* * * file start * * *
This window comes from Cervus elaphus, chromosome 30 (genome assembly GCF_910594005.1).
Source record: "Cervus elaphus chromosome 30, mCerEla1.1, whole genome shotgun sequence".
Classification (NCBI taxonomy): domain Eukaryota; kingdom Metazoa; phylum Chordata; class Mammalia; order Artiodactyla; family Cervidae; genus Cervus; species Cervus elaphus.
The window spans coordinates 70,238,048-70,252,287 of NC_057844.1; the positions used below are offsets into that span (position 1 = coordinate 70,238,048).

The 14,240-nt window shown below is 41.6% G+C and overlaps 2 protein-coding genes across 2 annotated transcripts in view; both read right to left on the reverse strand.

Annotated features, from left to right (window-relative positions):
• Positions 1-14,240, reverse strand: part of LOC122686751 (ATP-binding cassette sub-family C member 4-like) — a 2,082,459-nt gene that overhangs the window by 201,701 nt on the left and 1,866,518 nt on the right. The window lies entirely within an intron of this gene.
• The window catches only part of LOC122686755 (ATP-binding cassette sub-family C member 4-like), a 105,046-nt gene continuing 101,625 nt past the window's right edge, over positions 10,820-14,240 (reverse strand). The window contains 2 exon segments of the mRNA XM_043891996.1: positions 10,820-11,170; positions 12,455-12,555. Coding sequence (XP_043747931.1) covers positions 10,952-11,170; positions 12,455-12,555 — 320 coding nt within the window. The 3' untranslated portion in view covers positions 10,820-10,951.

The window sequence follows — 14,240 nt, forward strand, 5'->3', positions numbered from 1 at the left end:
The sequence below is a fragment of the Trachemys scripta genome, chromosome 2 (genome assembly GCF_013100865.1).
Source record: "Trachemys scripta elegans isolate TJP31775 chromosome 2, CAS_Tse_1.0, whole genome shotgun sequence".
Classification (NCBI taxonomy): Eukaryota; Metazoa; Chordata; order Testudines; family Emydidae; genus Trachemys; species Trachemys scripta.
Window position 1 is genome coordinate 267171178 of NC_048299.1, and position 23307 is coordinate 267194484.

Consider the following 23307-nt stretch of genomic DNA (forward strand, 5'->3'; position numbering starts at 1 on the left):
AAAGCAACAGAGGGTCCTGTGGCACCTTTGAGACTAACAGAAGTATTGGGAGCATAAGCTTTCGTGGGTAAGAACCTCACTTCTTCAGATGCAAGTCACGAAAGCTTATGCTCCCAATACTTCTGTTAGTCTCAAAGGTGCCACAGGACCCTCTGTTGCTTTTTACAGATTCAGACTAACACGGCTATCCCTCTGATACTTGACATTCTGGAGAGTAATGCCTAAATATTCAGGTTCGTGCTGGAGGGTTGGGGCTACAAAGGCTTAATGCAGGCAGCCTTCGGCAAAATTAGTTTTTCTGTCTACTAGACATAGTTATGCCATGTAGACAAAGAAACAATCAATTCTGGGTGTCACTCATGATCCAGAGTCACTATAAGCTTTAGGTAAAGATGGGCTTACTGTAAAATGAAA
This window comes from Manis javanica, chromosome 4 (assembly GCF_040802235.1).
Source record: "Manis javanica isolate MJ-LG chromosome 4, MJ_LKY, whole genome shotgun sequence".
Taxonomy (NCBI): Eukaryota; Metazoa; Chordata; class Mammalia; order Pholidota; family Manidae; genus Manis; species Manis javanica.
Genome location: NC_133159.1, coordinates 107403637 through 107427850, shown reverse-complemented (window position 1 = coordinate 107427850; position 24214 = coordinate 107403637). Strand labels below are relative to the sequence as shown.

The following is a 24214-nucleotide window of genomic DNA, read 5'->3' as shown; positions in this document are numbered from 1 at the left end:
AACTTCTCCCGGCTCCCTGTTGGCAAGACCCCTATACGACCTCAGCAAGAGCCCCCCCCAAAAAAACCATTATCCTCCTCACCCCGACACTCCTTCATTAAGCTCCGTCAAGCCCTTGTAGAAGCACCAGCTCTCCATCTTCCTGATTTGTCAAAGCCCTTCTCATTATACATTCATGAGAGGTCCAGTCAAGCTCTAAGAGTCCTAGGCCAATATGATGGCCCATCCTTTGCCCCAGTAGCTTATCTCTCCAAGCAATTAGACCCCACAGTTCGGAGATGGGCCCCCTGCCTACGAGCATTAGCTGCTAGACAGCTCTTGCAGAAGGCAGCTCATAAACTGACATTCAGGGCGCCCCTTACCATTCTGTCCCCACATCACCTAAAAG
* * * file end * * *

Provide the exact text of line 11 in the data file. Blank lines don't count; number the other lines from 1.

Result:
Source record: "Trachemys scripta elegans isolate TJP31775 chromosome 2, CAS_Tse_1.0, whole genome shotgun sequence".